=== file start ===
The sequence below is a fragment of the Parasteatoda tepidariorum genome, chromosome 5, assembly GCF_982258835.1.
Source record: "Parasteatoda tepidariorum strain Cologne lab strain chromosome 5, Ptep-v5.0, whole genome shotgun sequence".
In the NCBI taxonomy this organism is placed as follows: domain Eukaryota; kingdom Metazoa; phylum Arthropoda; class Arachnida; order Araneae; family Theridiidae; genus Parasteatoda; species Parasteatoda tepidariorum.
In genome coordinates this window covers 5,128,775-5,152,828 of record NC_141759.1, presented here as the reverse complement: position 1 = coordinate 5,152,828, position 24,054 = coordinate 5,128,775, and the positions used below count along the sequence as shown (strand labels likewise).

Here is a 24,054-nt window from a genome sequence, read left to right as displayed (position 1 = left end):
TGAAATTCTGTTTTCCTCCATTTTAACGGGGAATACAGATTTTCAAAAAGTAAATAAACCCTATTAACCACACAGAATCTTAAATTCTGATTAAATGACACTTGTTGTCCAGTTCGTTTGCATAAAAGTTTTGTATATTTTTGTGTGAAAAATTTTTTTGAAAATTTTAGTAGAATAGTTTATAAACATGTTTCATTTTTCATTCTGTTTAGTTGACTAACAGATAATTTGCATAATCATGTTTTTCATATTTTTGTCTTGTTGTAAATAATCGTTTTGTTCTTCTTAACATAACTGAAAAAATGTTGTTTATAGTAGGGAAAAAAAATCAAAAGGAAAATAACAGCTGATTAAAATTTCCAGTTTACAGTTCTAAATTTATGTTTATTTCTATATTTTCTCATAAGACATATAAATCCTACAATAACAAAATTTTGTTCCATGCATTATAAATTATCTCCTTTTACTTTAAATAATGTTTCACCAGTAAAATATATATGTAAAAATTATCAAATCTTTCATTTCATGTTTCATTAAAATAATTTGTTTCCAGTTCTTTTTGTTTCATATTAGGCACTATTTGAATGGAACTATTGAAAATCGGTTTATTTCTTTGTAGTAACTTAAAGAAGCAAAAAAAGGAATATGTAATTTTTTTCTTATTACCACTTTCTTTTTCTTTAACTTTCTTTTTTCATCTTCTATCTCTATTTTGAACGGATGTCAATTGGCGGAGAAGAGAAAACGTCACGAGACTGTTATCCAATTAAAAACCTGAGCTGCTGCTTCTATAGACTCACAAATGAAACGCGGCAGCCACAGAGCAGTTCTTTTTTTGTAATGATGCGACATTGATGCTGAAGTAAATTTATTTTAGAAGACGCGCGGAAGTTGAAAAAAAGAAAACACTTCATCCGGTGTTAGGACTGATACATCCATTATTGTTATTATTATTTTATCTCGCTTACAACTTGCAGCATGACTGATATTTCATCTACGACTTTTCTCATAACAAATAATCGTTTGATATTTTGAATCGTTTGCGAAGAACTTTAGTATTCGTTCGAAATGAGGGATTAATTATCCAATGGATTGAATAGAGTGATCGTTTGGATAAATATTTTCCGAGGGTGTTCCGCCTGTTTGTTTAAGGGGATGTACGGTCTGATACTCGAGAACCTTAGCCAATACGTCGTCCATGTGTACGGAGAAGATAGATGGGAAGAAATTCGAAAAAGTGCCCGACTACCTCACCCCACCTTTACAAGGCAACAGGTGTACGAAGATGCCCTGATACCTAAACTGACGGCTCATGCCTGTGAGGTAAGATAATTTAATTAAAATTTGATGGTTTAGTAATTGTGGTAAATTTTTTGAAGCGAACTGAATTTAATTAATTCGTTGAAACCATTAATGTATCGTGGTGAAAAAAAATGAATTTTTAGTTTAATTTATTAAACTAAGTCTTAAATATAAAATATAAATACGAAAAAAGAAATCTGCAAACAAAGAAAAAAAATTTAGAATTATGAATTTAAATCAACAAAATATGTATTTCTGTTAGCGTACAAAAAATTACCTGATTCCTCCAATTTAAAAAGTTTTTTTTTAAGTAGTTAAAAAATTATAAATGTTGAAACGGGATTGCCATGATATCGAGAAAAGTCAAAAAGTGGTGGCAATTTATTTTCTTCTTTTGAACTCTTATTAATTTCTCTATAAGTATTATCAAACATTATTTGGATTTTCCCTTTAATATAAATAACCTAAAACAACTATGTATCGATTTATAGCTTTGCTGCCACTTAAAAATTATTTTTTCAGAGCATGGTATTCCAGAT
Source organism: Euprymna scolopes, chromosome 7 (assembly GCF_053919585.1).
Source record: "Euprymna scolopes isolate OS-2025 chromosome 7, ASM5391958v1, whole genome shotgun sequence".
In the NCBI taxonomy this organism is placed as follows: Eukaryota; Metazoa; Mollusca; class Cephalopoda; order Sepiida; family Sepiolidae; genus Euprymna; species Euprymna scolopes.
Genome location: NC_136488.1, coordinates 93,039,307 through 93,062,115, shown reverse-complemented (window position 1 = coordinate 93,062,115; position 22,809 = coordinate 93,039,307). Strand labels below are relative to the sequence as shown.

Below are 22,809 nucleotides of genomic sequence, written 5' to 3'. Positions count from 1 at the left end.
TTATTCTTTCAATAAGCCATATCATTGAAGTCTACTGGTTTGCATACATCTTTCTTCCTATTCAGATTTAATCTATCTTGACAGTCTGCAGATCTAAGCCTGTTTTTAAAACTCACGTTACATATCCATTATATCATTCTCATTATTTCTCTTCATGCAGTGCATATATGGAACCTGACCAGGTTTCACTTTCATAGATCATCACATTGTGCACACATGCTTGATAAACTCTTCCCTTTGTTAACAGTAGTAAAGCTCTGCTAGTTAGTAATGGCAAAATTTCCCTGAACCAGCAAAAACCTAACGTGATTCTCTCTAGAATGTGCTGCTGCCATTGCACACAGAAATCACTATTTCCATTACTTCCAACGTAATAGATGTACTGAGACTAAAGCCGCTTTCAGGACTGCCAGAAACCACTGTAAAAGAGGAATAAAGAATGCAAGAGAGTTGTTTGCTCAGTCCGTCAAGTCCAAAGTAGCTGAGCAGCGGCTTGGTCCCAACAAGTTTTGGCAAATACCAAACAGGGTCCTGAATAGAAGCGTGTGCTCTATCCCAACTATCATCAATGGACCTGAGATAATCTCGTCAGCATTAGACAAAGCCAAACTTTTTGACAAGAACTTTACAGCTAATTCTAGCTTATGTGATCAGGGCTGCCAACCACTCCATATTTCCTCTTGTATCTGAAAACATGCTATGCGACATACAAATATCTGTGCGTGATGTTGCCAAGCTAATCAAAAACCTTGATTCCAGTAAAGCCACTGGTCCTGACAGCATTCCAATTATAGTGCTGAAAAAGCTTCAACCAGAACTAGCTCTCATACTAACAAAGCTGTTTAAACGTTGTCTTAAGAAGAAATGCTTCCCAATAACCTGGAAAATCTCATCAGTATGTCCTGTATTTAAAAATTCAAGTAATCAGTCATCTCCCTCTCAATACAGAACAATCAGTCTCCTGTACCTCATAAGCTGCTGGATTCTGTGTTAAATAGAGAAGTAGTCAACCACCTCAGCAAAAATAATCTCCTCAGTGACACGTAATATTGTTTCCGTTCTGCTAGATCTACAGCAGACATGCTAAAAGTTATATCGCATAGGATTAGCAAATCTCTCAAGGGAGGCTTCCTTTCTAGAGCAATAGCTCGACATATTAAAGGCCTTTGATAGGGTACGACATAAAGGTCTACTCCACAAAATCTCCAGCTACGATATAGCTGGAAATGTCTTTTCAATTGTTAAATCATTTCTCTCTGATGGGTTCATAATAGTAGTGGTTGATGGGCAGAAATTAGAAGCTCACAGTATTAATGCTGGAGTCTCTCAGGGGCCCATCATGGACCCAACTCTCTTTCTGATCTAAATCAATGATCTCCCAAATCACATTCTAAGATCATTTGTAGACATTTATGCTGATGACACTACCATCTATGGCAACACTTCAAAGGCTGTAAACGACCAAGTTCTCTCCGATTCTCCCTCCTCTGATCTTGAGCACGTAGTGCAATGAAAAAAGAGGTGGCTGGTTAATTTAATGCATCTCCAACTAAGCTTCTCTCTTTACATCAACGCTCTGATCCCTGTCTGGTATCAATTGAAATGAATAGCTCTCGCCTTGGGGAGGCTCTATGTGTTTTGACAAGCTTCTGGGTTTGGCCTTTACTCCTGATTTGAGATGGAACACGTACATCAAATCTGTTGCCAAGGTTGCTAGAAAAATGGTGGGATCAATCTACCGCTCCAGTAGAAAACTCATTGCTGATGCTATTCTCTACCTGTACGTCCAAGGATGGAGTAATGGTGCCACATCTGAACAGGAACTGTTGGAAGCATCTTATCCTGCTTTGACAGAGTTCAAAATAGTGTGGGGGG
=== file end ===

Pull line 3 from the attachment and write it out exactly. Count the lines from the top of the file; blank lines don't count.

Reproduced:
In the NCBI taxonomy this organism is placed as follows: domain Eukaryota; kingdom Metazoa; phylum Arthropoda; class Arachnida; order Araneae; family Theridiidae; genus Parasteatoda; species Parasteatoda tepidariorum.